My (python) program (on Raspberry Pi zero W) turns on/off a GPIO pin (connected to a relay module) depending on the RSSI signal of my phone (connected via bluetooth) and the status of one more GPIO pin (a button). The relay should be turned ON If the button is ON and the if RSSI reads zero or above.
[for most of the time of the day, the phone will be connected and button will be OFF]

button connection

Here is a PART of the code (I have the complete code which works correctly)

    def get_connected_devices(check_dev = False):
        devs =  subprocess.check_output(["sudo", "hcitool", "con"]).split('ACL')
        if len(devs) is 1:
            return False
            del devs[0] #removes the first element
            device_list = []

            for dev in devs:

            if check_dev:
                if check_dev in device_list:
                    return True
                    return False
                return device_list

    while get_connected_devices(phone.mac):
        if button.is_pressed and phone.read_rssi():
            while True:
                if phone.rssi >= 0:

                #conditions to turn off the relay
                elif phone.n_signal >= true_max_n_count or phone.rssi < phone.away_threshold:

                if not phone.read_rssi():
                    if not get_connected_devices(phone.mac):
                        print "phone disconnected"

This code keeps checking if the phone is connected (using my own function) and the status of the button (using gpioZero) every 1.7 seconds and if it is pressed it starts reading the RSSI

My questions:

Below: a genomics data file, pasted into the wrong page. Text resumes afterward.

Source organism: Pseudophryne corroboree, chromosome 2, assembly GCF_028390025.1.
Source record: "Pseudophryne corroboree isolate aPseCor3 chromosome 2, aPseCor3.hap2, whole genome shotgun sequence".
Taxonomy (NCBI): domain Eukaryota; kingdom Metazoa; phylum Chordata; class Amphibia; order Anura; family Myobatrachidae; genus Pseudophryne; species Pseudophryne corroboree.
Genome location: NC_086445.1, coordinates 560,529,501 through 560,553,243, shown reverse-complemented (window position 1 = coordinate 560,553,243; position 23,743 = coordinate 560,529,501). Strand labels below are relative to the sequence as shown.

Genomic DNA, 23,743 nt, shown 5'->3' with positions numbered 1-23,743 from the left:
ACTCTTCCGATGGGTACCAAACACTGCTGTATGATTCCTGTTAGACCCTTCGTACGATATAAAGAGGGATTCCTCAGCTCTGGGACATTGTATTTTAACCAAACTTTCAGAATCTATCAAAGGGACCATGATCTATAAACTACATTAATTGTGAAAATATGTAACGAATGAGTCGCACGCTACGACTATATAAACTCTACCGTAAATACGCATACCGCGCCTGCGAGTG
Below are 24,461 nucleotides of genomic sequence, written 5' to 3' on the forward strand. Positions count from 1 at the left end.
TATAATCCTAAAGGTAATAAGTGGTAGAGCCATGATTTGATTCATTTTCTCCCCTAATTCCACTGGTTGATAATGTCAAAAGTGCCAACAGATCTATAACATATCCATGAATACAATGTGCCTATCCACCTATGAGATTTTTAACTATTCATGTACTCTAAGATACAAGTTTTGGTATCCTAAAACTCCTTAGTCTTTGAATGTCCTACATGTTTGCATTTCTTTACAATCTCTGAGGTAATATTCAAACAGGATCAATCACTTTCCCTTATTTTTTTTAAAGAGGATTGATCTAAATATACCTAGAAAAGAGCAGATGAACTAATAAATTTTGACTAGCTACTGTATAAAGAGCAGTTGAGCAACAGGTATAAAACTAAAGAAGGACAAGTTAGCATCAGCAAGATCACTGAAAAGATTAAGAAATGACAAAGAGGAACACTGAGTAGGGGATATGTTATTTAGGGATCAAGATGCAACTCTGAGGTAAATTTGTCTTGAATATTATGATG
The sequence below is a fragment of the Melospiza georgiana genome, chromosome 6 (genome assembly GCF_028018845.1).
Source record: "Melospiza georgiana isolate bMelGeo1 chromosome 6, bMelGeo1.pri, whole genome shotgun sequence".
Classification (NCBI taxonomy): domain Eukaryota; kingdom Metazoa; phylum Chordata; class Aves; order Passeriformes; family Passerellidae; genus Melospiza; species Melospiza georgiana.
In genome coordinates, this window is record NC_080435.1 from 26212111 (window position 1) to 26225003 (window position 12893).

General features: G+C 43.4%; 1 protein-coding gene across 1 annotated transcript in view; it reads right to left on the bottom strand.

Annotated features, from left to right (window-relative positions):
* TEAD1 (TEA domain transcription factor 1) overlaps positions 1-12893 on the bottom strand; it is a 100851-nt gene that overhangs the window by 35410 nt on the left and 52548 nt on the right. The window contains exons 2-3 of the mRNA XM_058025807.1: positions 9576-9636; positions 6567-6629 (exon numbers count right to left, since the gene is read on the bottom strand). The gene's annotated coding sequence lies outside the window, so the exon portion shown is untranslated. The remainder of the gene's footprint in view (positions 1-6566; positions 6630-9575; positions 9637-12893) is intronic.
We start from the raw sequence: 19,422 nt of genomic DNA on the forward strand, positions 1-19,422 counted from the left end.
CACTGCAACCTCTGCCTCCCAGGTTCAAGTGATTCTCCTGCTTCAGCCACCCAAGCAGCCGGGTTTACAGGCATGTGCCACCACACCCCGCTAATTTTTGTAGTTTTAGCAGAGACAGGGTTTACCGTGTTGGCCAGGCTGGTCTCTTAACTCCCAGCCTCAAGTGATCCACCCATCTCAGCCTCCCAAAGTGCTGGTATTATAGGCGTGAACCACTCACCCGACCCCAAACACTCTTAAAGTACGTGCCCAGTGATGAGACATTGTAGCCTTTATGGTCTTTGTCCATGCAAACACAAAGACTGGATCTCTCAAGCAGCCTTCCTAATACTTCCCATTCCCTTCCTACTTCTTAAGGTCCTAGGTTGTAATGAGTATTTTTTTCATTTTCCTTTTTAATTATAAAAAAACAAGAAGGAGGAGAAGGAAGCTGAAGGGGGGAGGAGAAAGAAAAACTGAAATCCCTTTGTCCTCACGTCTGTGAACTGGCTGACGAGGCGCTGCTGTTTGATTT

a) Does reading the status of the button continuously uses more energy than reading the RSSI continuously. If so I can make it keep reading the RSSI and when it reads 0 dhn it can check the button status.
I am asking this because my previous version of the program does not check the button status and works only depending on the RSSI and the current version with the button seems to discharge my battery too quickly. Please tell me how to make it more power efficient.

b) any better way to check if the phone is connected?, so to pause the program while connected AND button is not pressed. maybe using threads?

1 Answer 1


I suspect the answer is to have events rather than a while loop.

Not sure on the logic on this project... Is it: when the button is pressed, check for the phone being connected (or nearby)?

This would mean you could use when_pressed https://gpiozero.readthedocs.io/en/stable/recipes.html?highlight=when_pressed#button

For reading the phone connection, you could use the BlueZ DBus API that is documented at:



The pydbus library is a good library to use for DBus clients.

I don't have the hardware to test this so there might be issues with the code below, but this is how I would structure it.

I have also chosen to ignore RSSI for the minute to make this example simpler.

from gpiozero import Button
from signal import pause
import pydbus

# Button pin number
btn_pin = 18

# Phone setup information
phone_addr = 'DE:82:35:E7:CE:BE'
bluez_service = 'org.bluez'
adapter_path = '/org/bluez/hci0'
device_path = f"{adapter_path}/dev_{phone_addr.replace(':', '_')}"
# Get adapter and device objects
bus = pydbus.SystemBus()
adapter = bus.get(bluez_service, adapter_path) 
device = bus.get(bluez_service, device_path)

def button_event():
    if device.Connected:
        print("phone connected")
        print("phone disconnected")
button = Button(btn_pin)

button.when_pressed = button_event


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